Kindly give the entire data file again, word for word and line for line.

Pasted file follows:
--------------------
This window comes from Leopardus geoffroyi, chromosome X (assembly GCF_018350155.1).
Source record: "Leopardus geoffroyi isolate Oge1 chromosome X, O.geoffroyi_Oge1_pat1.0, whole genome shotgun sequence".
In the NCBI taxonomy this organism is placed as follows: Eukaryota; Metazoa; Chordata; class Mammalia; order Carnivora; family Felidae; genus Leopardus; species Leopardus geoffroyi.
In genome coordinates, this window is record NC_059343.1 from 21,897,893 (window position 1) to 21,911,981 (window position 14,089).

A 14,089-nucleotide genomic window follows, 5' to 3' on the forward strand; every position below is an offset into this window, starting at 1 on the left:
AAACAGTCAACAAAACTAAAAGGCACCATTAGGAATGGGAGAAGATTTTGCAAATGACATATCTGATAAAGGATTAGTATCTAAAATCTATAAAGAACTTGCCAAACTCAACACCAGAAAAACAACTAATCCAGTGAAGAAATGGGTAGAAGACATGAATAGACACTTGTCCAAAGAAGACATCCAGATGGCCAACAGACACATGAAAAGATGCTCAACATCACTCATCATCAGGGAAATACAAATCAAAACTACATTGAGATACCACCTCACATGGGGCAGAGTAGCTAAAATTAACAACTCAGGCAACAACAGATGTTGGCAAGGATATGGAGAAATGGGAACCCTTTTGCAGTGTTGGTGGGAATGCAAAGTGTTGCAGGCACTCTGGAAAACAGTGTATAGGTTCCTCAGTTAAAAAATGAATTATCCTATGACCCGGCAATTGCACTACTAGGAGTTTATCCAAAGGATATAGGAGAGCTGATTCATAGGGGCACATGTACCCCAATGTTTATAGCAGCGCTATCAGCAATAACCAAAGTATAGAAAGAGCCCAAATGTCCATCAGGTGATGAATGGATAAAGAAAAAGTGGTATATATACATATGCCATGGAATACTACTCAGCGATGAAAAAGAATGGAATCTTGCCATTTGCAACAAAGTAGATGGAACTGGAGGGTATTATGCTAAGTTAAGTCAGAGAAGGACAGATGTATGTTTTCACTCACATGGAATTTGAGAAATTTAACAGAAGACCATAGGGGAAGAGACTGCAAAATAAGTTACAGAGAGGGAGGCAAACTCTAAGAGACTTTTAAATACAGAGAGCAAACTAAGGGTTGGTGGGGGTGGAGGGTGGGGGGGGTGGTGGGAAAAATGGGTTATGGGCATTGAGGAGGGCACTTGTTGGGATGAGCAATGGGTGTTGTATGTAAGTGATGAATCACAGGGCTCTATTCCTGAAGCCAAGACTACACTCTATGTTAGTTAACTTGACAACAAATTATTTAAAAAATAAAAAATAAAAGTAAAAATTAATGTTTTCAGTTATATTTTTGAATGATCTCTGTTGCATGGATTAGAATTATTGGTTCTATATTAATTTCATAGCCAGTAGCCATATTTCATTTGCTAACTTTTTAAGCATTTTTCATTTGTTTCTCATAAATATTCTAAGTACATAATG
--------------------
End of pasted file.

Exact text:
This window comes from Leopardus geoffroyi, chromosome X (assembly GCF_018350155.1).
Source record: "Leopardus geoffroyi isolate Oge1 chromosome X, O.geoffroyi_Oge1_pat1.0, whole genome shotgun sequence".
In the NCBI taxonomy this organism is placed as follows: Eukaryota; Metazoa; Chordata; class Mammalia; order Carnivora; family Felidae; genus Leopardus; species Leopardus geoffroyi.
In genome coordinates, this window is record NC_059343.1 from 21,897,893 (window position 1) to 21,911,981 (window position 14,089).

A 14,089-nucleotide genomic window follows, 5' to 3' on the forward strand; every position below is an offset into this window, starting at 1 on the left:
AAACAGTCAACAAAACTAAAAGGCACCATTAGGAATGGGAGAAGATTTTGCAAATGACATATCTGATAAAGGATTAGTATCTAAAATCTATAAAGAACTTGCCAAACTCAACACCAGAAAAACAACTAATCCAGTGAAGAAATGGGTAGAAGACATGAATAGACACTTGTCCAAAGAAGACATCCAGATGGCCAACAGACACATGAAAAGATGCTCAACATCACTCATCATCAGGGAAATACAAATCAAAACTACATTGAGATACCACCTCACATGGGGCAGAGTAGCTAAAATTAACAACTCAGGCAACAACAGATGTTGGCAAGGATATGGAGAAATGGGAACCCTTTTGCAGTGTTGGTGGGAATGCAAAGTGTTGCAGGCACTCTGGAAAACAGTGTATAGGTTCCTCAGTTAAAAAATGAATTATCCTATGACCCGGCAATTGCACTACTAGGAGTTTATCCAAAGGATATAGGAGAGCTGATTCATAGGGGCACATGTACCCCAATGTTTATAGCAGCGCTATCAGCAATAACCAAAGTATAGAAAGAGCCCAAATGTCCATCAGGTGATGAATGGATAAAGAAAAAGTGGTATATATACATATGCCATGGAATACTACTCAGCGATGAAAAAGAATGGAATCTTGCCATTTGCAACAAAGTAGATGGAACTGGAGGGTATTATGCTAAGTTAAGTCAGAGAAGGACAGATGTATGTTTTCACTCACATGGAATTTGAGAAATTTAACAGAAGACCATAGGGGAAGAGACTGCAAAATAAGTTACAGAGAGGGAGGCAAACTCTAAGAGACTTTTAAATACAGAGAGCAAACTAAGGGTTGGTGGGGGTGGAGGGTGGGGGGGGTGGTGGGAAAAATGGGTTATGGGCATTGAGGAGGGCACTTGTTGGGATGAGCAATGGGTGTTGTATGTAAGTGATGAATCACAGGGCTCTATTCCTGAAGCCAAGACTACACTCTATGTTAGTTAACTTGACAACAAATTATTTAAAAAATAAAAAATAAAAGTAAAAATTAATGTTTTCAGTTATATTTTTGAATGATCTCTGTTGCATGGATTAGAATTATTGGTTCTATATTAATTTCATAGCCAGTAGCCATATTTCATTTGCTAACTTTTTAAGCATTTTTCATTTGTTTCTCATAAATATTCTAAGTACATAATG